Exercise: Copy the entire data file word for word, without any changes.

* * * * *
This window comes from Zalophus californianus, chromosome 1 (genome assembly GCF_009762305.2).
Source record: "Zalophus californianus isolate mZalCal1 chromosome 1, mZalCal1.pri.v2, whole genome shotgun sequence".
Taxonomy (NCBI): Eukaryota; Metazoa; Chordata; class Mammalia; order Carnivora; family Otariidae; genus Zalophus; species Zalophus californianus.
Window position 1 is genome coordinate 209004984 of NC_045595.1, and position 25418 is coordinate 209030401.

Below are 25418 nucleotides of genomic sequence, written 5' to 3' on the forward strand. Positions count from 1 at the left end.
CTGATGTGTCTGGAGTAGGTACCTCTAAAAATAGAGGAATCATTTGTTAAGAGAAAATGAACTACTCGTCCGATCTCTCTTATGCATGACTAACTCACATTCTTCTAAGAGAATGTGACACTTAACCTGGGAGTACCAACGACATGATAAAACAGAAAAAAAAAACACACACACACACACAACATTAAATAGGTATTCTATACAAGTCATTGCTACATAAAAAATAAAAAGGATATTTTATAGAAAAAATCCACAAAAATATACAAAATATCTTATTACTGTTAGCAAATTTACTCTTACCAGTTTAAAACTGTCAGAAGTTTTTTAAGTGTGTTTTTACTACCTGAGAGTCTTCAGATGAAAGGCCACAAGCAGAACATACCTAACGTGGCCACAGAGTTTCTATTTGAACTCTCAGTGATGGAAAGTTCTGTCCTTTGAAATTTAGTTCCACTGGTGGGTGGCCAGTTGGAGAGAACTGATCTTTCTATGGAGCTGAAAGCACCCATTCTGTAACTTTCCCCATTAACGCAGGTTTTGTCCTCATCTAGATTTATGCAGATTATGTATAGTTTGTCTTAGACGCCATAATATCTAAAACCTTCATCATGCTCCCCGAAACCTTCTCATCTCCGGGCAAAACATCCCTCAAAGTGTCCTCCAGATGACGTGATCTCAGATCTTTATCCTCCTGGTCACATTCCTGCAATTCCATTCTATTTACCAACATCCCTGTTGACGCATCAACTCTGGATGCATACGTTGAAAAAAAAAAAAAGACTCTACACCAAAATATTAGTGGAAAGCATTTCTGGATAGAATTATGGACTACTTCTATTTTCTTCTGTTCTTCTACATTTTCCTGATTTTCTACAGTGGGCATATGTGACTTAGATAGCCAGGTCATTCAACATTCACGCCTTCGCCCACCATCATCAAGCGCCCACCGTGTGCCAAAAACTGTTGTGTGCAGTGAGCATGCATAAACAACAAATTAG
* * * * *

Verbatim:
This window comes from Zalophus californianus, chromosome 1 (genome assembly GCF_009762305.2).
Source record: "Zalophus californianus isolate mZalCal1 chromosome 1, mZalCal1.pri.v2, whole genome shotgun sequence".
Taxonomy (NCBI): Eukaryota; Metazoa; Chordata; class Mammalia; order Carnivora; family Otariidae; genus Zalophus; species Zalophus californianus.
Window position 1 is genome coordinate 209004984 of NC_045595.1, and position 25418 is coordinate 209030401.

Below are 25418 nucleotides of genomic sequence, written 5' to 3' on the forward strand. Positions count from 1 at the left end.
CTGATGTGTCTGGAGTAGGTACCTCTAAAAATAGAGGAATCATTTGTTAAGAGAAAATGAACTACTCGTCCGATCTCTCTTATGCATGACTAACTCACATTCTTCTAAGAGAATGTGACACTTAACCTGGGAGTACCAACGACATGATAAAACAGAAAAAAAAAACACACACACACACACAACATTAAATAGGTATTCTATACAAGTCATTGCTACATAAAAAATAAAAAGGATATTTTATAGAAAAAATCCACAAAAATATACAAAATATCTTATTACTGTTAGCAAATTTACTCTTACCAGTTTAAAACTGTCAGAAGTTTTTTAAGTGTGTTTTTACTACCTGAGAGTCTTCAGATGAAAGGCCACAAGCAGAACATACCTAACGTGGCCACAGAGTTTCTATTTGAACTCTCAGTGATGGAAAGTTCTGTCCTTTGAAATTTAGTTCCACTGGTGGGTGGCCAGTTGGAGAGAACTGATCTTTCTATGGAGCTGAAAGCACCCATTCTGTAACTTTCCCCATTAACGCAGGTTTTGTCCTCATCTAGATTTATGCAGATTATGTATAGTTTGTCTTAGACGCCATAATATCTAAAACCTTCATCATGCTCCCCGAAACCTTCTCATCTCCGGGCAAAACATCCCTCAAAGTGTCCTCCAGATGACGTGATCTCAGATCTTTATCCTCCTGGTCACATTCCTGCAATTCCATTCTATTTACCAACATCCCTGTTGACGCATCAACTCTGGATGCATACGTTGAAAAAAAAAAAAAGACTCTACACCAAAATATTAGTGGAAAGCATTTCTGGATAGAATTATGGACTACTTCTATTTTCTTCTGTTCTTCTACATTTTCCTGATTTTCTACAGTGGGCATATGTGACTTAGATAGCCAGGTCATTCAACATTCACGCCTTCGCCCACCATCATCAAGCGCCCACCGTGTGCCAAAAACTGTTGTGTGCAGTGAGCATGCATAAACAACAAATTAG